Electrical emergency caused by exploded transformer
Published: Wednesday, October 10, 2012
Updated: Wednesday, October 10, 2012 21:10
A transformer in front of the Charles B. Gentry School of Education Building exploded and caught fire Wednesday, leaving several buildings on campus without power and leading UConn emergency response personnel to block off parts of Glenbrook Rd.
There were no injuries, said UConn Fire Chief John Mancini.
CL&P and the UConn electrical department are still investigating the cause of the explosion. Fire Chief Mancini said there is no danger and that the area was evacuated immediately following the explosion as a precaution.
Wood Hall and Jorgensen will remain without power until CL&P and the UConn electrical department are able to repair the switchbox, Mancini said. Capt. Hans D. Rhynhart of the UConn Police Department said it is uncertain how long repairs could take.
“Repair could be anywhere from two hours to twelve hours depending on whether they would need additional equipment,” Rhynhart said.
As a result of the explosion, the UConn server was down. Students could not access UConn sites, log into library computers or use Huskymail.
“The other thing that happened, I’m not sure, but as a result of the power outage, the university server stopped working so people were not able to receive e-mail,” Rhynhart said. “I think if you tried to access your email, it wouldn’t be able to. That’s where texting was the most efficient way to reach people. We wanted people to stay safe and stay away from that area to allow our emergency electrical workers to work there.”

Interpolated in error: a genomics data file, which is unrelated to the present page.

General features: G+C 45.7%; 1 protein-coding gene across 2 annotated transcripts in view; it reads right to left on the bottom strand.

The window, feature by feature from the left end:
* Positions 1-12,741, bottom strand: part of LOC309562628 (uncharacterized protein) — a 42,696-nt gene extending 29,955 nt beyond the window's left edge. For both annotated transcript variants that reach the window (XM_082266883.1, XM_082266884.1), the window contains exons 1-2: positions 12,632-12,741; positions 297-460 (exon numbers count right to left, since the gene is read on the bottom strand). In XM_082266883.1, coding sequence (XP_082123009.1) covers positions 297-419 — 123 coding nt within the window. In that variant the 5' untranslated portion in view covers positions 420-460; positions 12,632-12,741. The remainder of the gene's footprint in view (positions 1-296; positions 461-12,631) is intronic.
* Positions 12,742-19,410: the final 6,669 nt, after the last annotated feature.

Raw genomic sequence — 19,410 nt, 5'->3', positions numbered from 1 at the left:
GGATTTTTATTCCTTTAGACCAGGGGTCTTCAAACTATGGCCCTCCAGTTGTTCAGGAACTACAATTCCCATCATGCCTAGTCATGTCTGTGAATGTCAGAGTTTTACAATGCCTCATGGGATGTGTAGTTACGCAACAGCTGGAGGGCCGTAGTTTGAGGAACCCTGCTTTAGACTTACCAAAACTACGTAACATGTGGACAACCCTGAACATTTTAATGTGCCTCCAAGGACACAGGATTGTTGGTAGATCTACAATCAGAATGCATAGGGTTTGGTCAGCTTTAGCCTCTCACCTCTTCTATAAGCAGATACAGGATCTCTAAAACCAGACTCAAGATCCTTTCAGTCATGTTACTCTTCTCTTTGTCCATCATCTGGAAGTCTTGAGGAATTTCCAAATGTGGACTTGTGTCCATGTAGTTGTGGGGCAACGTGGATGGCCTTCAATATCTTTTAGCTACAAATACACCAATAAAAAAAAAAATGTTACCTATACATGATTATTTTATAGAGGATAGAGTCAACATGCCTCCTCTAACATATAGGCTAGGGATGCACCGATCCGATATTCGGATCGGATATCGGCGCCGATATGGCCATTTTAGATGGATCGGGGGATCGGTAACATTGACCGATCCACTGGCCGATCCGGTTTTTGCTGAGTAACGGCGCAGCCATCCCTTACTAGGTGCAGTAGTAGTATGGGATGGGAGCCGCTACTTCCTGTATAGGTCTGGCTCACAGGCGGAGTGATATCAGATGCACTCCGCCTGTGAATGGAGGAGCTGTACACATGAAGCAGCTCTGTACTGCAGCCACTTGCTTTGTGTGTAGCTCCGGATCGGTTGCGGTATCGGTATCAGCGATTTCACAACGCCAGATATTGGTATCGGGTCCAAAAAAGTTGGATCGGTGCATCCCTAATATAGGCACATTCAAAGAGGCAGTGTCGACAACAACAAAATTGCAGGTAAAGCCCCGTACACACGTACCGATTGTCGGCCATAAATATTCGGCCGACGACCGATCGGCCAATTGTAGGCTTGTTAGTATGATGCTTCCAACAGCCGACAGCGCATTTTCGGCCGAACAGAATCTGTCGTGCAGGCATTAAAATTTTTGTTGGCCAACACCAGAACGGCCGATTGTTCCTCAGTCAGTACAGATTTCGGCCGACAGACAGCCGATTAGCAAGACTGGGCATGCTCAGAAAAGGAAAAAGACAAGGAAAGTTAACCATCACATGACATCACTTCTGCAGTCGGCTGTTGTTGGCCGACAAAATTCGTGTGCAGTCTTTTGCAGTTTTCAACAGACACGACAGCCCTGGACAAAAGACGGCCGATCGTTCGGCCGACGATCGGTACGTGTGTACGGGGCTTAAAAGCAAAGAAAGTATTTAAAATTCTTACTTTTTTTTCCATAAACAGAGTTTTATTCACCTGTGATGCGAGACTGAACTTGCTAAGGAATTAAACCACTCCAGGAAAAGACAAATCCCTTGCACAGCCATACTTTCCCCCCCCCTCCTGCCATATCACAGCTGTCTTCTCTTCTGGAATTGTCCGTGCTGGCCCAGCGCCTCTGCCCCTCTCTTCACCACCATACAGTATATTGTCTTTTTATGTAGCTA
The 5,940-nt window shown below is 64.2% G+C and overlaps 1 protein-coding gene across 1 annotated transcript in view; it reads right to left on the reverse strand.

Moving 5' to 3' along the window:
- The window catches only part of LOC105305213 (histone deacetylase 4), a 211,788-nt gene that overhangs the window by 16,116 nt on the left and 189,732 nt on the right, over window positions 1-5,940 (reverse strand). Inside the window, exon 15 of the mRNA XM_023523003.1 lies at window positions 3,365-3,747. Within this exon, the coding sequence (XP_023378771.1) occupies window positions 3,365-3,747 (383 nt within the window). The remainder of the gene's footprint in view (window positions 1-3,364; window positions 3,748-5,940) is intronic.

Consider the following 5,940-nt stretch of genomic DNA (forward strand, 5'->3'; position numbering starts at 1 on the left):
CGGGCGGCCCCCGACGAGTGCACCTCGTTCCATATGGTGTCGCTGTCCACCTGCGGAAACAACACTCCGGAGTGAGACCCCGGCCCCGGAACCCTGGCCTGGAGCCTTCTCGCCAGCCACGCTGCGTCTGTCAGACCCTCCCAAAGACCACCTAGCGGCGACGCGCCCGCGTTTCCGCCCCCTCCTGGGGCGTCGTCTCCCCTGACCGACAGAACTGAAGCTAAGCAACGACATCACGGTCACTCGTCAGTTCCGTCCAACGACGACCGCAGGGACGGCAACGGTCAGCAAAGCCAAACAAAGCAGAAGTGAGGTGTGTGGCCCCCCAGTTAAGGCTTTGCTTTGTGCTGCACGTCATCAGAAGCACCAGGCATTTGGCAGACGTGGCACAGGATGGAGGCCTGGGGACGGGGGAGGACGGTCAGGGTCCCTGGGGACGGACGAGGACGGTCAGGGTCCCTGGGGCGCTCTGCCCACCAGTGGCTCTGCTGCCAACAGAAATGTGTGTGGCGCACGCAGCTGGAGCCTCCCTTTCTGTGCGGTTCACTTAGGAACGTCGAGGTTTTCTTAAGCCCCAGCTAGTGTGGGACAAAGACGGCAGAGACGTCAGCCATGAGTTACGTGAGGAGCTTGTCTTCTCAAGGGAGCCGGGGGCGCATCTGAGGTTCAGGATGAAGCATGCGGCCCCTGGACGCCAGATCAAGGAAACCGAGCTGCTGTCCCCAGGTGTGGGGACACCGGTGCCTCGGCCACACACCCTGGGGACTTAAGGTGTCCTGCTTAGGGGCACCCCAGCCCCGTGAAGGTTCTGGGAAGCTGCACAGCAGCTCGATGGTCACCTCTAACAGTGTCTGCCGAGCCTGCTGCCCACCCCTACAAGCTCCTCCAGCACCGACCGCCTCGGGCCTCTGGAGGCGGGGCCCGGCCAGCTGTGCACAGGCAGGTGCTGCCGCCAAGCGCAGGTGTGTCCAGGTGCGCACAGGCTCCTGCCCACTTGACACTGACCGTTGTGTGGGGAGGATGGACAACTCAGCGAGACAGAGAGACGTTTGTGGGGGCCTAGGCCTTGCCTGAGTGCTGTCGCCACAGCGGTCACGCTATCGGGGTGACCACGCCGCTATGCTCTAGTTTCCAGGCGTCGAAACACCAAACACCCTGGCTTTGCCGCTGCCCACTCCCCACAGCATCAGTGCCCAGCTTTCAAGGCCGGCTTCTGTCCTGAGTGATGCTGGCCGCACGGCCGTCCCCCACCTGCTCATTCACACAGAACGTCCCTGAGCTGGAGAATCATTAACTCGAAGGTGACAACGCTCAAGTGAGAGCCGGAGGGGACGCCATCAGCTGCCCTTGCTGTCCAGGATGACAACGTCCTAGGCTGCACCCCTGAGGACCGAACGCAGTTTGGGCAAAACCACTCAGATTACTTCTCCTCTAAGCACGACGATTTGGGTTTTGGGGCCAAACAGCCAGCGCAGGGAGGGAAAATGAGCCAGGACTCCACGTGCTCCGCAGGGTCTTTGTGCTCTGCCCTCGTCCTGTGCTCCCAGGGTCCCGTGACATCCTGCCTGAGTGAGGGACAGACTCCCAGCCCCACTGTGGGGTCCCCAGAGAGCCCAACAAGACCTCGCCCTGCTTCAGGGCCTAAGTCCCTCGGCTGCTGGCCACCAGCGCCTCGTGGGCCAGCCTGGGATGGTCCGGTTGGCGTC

The road was blocked off with emergency vehicles and police lines from one end of the Gentry Building to past the Central Utility Plant down the road.
“There was a big boom and flash and then the power went out,” said Joshua Wilson, a doctoral student of educational psychology who was in the Gentry Building at the time the transformer overheated. “A fireman told us it was possibly leaking PCBs, which might be flammable and hazardous to breathe in.”
Polychlorinated biphenyl molecules, or PCBs, were often used as coolant fluids and often mixed with mineral oil in transformers. PCBs were banned by U.S. Congress in 1979 due to their environmental toxicity and pollutant qualities.
A fireman on the scene who did not give his name was asked if the transformer was leaking anything, to which he replied, “No.”
Several UConn emergency response personnel and vehicles were on hand at the scene, including firemen, policemen and two men in hazmat suits that arrived via a Special Hazard High Voltage truck.
“This has happened before, the last time it happened was about five years ago up at Storrs Hall,” said another fireman at the scene who did not want to give his name. “Nothing was damaged.”
UConn students were notified by the UConn alert system shortly past 2 p.m. that there was an “electrical emergency in the area of the Gentry Bldg.” and to “stay clear of the area until further notice.”
“The lights went out and then they came back,” said Jennifer Wiley, a 2nd-year graduate student in the school of counseling who was on the third floor of the Gentry Building when the transformer overheated. “We all got the alerts on our phone but at this point nobody has told us what to do or where to go.”
Some rooms in the Gentry Building were closed, including the Department of Educational Psychology, which is located on the ground floor on the side of the building closest to Glenbrook Rd. The door had a sign on it that read, “Do not enter per UCFD 6-4925.”
Shortly after 3 p.m., UConn Alert sent out a message that read, “The electrical emergency has ended. It is now safe to return to your buildings and resume normal activities.” All power on campus was reportedly restored by 3:30 p.m.